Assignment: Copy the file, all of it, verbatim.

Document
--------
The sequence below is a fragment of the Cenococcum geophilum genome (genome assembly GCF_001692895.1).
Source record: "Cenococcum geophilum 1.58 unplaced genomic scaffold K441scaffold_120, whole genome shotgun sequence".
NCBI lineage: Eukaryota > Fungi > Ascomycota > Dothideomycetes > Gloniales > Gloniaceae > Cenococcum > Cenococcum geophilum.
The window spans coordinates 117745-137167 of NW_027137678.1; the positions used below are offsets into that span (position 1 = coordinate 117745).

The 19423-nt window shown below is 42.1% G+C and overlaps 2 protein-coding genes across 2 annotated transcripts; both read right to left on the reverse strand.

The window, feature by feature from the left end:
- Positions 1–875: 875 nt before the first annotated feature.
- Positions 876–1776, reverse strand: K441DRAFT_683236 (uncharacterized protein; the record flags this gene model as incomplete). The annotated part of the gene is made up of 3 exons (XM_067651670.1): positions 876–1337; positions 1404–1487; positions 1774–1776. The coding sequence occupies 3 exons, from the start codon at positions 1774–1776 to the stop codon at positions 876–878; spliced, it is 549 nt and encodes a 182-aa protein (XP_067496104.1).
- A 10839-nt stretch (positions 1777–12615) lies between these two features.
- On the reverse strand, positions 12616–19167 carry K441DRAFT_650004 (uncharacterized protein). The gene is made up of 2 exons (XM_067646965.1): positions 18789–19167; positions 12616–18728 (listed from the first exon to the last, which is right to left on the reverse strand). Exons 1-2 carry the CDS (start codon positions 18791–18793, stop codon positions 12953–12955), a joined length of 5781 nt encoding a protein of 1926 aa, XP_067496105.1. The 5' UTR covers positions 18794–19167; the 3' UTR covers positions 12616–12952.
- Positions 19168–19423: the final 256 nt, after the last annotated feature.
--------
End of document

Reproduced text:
The sequence below is a fragment of the Cenococcum geophilum genome (genome assembly GCF_001692895.1).
Source record: "Cenococcum geophilum 1.58 unplaced genomic scaffold K441scaffold_120, whole genome shotgun sequence".
NCBI lineage: Eukaryota > Fungi > Ascomycota > Dothideomycetes > Gloniales > Gloniaceae > Cenococcum > Cenococcum geophilum.
The window spans coordinates 117745-137167 of NW_027137678.1; the positions used below are offsets into that span (position 1 = coordinate 117745).

The 19423-nt window shown below is 42.1% G+C and overlaps 2 protein-coding genes across 2 annotated transcripts; both read right to left on the reverse strand.

The window, feature by feature from the left end:
- Positions 1–875: 875 nt before the first annotated feature.
- Positions 876–1776, reverse strand: K441DRAFT_683236 (uncharacterized protein; the record flags this gene model as incomplete). The annotated part of the gene is made up of 3 exons (XM_067651670.1): positions 876–1337; positions 1404–1487; positions 1774–1776. The coding sequence occupies 3 exons, from the start codon at positions 1774–1776 to the stop codon at positions 876–878; spliced, it is 549 nt and encodes a 182-aa protein (XP_067496104.1).
- A 10839-nt stretch (positions 1777–12615) lies between these two features.
- On the reverse strand, positions 12616–19167 carry K441DRAFT_650004 (uncharacterized protein). The gene is made up of 2 exons (XM_067646965.1): positions 18789–19167; positions 12616–18728 (listed from the first exon to the last, which is right to left on the reverse strand). Exons 1-2 carry the CDS (start codon positions 18791–18793, stop codon positions 12953–12955), a joined length of 5781 nt encoding a protein of 1926 aa, XP_067496105.1. The 5' UTR covers positions 18794–19167; the 3' UTR covers positions 12616–12952.
- Positions 19168–19423: the final 256 nt, after the last annotated feature.